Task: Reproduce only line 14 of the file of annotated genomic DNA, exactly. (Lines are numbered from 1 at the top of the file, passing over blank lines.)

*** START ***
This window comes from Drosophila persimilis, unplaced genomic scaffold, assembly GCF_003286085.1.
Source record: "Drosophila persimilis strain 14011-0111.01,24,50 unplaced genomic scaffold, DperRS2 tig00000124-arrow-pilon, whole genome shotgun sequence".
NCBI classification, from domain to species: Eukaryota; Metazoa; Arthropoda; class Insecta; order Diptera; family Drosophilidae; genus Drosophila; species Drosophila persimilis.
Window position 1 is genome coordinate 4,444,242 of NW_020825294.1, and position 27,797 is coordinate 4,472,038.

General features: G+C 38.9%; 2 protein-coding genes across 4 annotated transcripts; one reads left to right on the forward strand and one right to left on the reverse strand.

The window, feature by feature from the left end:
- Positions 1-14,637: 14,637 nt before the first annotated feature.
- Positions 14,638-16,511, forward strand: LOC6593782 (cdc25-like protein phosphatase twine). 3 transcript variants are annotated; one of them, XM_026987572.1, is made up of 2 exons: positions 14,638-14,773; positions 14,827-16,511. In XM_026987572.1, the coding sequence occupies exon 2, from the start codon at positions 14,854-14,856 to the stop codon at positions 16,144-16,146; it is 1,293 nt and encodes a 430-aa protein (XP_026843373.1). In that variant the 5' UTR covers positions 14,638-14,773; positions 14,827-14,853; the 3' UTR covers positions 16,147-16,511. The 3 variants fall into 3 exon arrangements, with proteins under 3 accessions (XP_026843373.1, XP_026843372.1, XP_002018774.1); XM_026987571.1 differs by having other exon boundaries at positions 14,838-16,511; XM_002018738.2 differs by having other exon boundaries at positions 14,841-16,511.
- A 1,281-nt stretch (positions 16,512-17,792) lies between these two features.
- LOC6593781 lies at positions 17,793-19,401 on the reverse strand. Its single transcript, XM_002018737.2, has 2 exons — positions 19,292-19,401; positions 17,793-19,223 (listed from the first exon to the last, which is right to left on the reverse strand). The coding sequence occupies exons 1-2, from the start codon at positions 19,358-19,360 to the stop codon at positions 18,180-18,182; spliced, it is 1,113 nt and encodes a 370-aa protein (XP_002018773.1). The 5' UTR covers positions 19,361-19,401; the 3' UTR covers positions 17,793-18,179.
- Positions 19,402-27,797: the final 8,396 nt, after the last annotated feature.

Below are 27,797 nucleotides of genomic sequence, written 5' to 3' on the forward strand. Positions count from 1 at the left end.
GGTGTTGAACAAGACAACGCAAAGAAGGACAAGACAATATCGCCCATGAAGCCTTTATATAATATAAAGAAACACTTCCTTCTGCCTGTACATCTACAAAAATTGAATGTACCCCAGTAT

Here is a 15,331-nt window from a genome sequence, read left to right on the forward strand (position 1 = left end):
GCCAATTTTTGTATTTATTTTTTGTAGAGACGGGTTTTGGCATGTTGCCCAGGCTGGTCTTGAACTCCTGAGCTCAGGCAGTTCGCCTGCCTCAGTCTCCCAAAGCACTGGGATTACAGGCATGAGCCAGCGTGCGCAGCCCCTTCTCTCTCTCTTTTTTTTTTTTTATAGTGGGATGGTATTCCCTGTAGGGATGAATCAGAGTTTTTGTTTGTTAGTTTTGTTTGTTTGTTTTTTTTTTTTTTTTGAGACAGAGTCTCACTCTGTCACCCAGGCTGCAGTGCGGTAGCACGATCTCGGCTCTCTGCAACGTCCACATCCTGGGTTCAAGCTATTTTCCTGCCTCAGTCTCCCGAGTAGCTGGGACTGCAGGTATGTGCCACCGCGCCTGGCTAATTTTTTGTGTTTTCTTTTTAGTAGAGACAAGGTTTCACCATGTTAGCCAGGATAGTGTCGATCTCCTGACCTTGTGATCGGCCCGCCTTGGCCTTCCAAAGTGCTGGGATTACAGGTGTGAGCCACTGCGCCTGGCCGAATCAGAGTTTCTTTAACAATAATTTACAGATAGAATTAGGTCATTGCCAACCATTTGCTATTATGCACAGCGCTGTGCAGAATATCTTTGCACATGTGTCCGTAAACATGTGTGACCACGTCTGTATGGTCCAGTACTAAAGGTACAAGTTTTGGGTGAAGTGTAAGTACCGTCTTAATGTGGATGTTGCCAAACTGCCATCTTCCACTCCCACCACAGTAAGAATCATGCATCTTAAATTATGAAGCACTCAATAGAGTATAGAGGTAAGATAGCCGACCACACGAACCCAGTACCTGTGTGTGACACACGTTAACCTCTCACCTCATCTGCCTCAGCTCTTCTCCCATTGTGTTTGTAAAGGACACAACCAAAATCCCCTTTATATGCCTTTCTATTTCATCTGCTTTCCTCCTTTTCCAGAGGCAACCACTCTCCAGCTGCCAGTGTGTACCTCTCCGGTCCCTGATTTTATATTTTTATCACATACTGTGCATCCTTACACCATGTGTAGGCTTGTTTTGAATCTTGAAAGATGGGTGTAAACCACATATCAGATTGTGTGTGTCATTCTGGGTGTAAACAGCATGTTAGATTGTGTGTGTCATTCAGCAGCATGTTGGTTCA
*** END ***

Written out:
Here is a 15,331-nt window from a genome sequence, read left to right on the forward strand (position 1 = left end):